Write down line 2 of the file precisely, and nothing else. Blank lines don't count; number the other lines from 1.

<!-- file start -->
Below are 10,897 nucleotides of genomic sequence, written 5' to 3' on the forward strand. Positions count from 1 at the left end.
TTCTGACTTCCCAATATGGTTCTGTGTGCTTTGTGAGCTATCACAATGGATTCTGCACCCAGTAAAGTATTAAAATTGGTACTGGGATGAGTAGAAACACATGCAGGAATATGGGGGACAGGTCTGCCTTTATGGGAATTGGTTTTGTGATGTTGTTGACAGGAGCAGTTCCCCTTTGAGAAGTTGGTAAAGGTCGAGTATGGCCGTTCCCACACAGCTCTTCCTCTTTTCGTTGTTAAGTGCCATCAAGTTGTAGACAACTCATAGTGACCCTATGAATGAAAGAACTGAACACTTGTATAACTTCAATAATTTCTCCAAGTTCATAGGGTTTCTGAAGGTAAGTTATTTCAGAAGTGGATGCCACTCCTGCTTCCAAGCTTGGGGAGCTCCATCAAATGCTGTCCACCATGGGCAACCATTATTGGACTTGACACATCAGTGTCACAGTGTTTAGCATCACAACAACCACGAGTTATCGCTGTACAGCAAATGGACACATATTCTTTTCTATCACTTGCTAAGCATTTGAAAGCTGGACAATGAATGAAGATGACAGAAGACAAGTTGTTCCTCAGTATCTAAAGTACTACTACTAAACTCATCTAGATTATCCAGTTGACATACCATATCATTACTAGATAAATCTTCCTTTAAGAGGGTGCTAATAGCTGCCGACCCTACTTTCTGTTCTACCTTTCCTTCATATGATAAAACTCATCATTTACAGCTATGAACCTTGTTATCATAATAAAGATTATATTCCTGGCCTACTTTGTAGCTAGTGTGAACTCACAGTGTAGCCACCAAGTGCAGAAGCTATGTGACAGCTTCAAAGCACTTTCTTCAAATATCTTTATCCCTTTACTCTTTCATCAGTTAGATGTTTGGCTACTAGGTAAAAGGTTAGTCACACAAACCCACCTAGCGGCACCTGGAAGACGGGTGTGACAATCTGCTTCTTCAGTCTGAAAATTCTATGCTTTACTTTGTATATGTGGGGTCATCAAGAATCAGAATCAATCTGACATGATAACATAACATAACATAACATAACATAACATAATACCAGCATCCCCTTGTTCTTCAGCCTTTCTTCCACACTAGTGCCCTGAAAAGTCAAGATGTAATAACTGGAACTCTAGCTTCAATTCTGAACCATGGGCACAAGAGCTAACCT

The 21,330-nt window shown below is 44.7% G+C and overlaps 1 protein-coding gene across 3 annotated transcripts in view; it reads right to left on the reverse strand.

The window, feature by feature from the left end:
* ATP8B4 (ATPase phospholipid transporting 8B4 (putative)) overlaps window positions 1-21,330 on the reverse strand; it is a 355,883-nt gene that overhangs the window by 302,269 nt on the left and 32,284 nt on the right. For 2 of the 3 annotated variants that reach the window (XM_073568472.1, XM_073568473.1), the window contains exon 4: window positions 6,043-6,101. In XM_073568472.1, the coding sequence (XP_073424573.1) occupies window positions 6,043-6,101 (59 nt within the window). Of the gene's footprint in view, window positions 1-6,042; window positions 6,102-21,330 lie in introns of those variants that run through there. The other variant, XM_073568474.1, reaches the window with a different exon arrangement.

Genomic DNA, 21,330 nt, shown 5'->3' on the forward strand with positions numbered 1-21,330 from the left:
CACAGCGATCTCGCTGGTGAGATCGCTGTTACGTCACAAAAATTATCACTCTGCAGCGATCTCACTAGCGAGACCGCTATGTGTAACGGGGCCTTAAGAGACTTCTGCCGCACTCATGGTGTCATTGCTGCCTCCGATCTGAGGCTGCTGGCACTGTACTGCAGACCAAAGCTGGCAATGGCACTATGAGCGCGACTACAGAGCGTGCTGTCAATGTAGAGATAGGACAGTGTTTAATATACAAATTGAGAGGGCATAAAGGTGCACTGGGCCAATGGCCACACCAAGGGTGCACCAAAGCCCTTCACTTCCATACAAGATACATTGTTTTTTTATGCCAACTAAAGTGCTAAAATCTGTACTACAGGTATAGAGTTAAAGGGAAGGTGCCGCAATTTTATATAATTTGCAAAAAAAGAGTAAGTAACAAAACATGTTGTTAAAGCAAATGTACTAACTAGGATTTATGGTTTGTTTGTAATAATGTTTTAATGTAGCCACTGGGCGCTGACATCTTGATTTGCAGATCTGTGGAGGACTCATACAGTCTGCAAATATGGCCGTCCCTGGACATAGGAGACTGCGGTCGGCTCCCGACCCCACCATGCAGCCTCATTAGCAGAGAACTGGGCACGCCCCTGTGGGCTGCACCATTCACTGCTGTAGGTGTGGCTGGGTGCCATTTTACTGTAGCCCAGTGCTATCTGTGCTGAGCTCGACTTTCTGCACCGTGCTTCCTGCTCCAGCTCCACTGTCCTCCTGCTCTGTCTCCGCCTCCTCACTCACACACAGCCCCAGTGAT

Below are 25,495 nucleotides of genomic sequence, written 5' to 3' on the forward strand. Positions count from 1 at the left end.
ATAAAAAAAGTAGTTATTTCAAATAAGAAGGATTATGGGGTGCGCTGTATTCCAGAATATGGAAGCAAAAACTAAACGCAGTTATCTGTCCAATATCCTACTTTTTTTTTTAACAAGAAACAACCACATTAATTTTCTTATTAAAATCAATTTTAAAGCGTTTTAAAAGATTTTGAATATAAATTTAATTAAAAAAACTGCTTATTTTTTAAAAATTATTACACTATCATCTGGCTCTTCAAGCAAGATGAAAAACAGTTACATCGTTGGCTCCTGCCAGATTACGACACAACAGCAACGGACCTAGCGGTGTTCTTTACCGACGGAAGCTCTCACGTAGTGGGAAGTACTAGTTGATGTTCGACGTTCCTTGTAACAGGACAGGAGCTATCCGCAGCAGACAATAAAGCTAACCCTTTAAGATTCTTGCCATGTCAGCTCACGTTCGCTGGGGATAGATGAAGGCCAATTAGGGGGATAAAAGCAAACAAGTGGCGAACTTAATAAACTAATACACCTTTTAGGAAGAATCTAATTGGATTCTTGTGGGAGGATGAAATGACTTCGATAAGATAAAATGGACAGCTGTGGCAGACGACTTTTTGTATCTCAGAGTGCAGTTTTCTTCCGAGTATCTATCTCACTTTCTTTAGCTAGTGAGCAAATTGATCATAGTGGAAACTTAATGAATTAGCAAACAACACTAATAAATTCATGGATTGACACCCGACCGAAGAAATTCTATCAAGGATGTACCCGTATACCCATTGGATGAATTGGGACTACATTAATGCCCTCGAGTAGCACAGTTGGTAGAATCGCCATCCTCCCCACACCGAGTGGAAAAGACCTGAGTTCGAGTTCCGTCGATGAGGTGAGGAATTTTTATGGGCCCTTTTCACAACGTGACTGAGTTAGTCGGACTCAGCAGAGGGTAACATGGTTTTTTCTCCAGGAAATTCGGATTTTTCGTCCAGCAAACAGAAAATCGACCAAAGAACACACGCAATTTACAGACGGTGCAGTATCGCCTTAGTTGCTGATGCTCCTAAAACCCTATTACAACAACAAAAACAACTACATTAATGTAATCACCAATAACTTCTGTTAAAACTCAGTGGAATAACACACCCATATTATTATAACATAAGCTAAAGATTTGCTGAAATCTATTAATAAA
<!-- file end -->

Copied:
TTCTGACTTCCCAATATGGTTCTGTGTGCTTTGTGAGCTATCACAATGGATTCTGCACCCAGTAAAGTATTAAAATTGGTACTGGGATGAGTAGAAACACATGCAGGAATATGGGGGACAGGTCTGCCTTTATGGGAATTGGTTTTGTGATGTTGTTGACAGGAGCAGTTCCCCTTTGAGAAGTTGGTAAAGGTCGAGTATGGCCGTTCCCACACAGCTCTTCCTCTTTTCGTTGTTAAGTGCCATCAAGTTGTAGACAACTCATAGTGACCCTATGAATGAAAGAACTGAACACTTGTATAACTTCAATAATTTCTCCAAGTTCATAGGGTTTCTGAAGGTAAGTTATTTCAGAAGTGGATGCCACTCCTGCTTCCAAGCTTGGGGAGCTCCATCAAATGCTGTCCACCATGGGCAACCATTATTGGACTTGACACATCAGTGTCACAGTGTTTAGCATCACAACAACCACGAGTTATCGCTGTACAGCAAATGGACACATATTCTTTTCTATCACTTGCTAAGCATTTGAAAGCTGGACAATGAATGAAGATGACAGAAGACAAGTTGTTCCTCAGTATCTAAAGTACTACTACTAAACTCATCTAGATTATCCAGTTGACATACCATATCATTACTAGATAAATCTTCCTTTAAGAGGGTGCTAATAGCTGCCGACCCTACTTTCTGTTCTACCTTTCCTTCATATGATAAAACTCATCATTTACAGCTATGAACCTTGTTATCATAATAAAGATTATATTCCTGGCCTACTTTGTAGCTAGTGTGAACTCACAGTGTAGCCACCAAGTGCAGAAGCTATGTGACAGCTTCAAAGCACTTTCTTCAAATATCTTTATCCCTTTACTCTTTCATCAGTTAGATGTTTGGCTACTAGGTAAAAGGTTAGTCACACAAACCCACCTAGCGGCACCTGGAAGACGGGTGTGACAATCTGCTTCTTCAGTCTGAAAATTCTATGCTTTACTTTGTATATGTGGGGTCATCAAGAATCAGAATCAATCTGACATGATAACATAACATAACATAACATAACATAACATAATACCAGCATCCCCTTGTTCTTCAGCCTTTCTTCCACACTAGTGCCCTGAAAAGTCAAGATGTAATAACTGGAACTCTAGCTTCAATTCTGAACCATGGGCACAAGAGCTAACCT